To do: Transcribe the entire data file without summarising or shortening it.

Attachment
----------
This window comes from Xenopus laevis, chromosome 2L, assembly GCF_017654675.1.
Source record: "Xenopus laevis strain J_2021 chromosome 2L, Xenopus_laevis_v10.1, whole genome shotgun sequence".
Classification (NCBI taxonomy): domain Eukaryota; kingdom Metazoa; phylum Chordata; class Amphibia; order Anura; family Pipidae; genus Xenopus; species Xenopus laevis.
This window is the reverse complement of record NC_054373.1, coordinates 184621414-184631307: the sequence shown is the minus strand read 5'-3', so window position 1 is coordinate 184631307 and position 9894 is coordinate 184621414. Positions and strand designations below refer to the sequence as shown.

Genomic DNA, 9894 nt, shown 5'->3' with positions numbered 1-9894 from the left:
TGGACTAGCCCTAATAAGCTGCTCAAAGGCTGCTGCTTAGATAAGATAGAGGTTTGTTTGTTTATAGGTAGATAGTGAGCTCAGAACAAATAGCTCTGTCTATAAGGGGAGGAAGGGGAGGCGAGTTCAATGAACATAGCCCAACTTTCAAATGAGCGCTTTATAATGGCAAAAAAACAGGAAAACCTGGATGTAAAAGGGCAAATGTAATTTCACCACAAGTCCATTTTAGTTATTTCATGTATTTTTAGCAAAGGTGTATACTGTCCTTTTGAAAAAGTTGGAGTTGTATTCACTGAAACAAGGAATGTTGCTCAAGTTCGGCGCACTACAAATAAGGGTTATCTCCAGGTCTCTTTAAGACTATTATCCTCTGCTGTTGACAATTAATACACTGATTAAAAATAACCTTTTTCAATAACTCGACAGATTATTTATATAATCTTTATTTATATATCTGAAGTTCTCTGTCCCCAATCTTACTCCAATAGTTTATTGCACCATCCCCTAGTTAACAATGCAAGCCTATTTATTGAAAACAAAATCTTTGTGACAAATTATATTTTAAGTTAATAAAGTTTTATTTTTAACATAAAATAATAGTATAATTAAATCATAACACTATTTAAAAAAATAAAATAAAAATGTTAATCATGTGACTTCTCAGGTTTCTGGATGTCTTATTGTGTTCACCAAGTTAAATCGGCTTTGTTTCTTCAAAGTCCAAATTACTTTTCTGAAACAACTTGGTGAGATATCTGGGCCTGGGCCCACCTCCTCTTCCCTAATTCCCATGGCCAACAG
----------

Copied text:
This window comes from Xenopus laevis, chromosome 2L, assembly GCF_017654675.1.
Source record: "Xenopus laevis strain J_2021 chromosome 2L, Xenopus_laevis_v10.1, whole genome shotgun sequence".
Classification (NCBI taxonomy): domain Eukaryota; kingdom Metazoa; phylum Chordata; class Amphibia; order Anura; family Pipidae; genus Xenopus; species Xenopus laevis.
This window is the reverse complement of record NC_054373.1, coordinates 184621414-184631307: the sequence shown is the minus strand read 5'-3', so window position 1 is coordinate 184631307 and position 9894 is coordinate 184621414. Positions and strand designations below refer to the sequence as shown.

Genomic DNA, 9894 nt, shown 5'->3' with positions numbered 1-9894 from the left:
TGGACTAGCCCTAATAAGCTGCTCAAAGGCTGCTGCTTAGATAAGATAGAGGTTTGTTTGTTTATAGGTAGATAGTGAGCTCAGAACAAATAGCTCTGTCTATAAGGGGAGGAAGGGGAGGCGAGTTCAATGAACATAGCCCAACTTTCAAATGAGCGCTTTATAATGGCAAAAAAACAGGAAAACCTGGATGTAAAAGGGCAAATGTAATTTCACCACAAGTCCATTTTAGTTATTTCATGTATTTTTAGCAAAGGTGTATACTGTCCTTTTGAAAAAGTTGGAGTTGTATTCACTGAAACAAGGAATGTTGCTCAAGTTCGGCGCACTACAAATAAGGGTTATCTCCAGGTCTCTTTAAGACTATTATCCTCTGCTGTTGACAATTAATACACTGATTAAAAATAACCTTTTTCAATAACTCGACAGATTATTTATATAATCTTTATTTATATATCTGAAGTTCTCTGTCCCCAATCTTACTCCAATAGTTTATTGCACCATCCCCTAGTTAACAATGCAAGCCTATTTATTGAAAACAAAATCTTTGTGACAAATTATATTTTAAGTTAATAAAGTTTTATTTTTAACATAAAATAATAGTATAATTAAATCATAACACTATTTAAAAAAATAAAATAAAAATGTTAATCATGTGACTTCTCAGGTTTCTGGATGTCTTATTGTGTTCACCAAGTTAAATCGGCTTTGTTTCTTCAAAGTCCAAATTACTTTTCTGAAACAACTTGGTGAGATATCTGGGCCTGGGCCCACCTCCTCTTCCCTAATTCCCATGGCCAACAG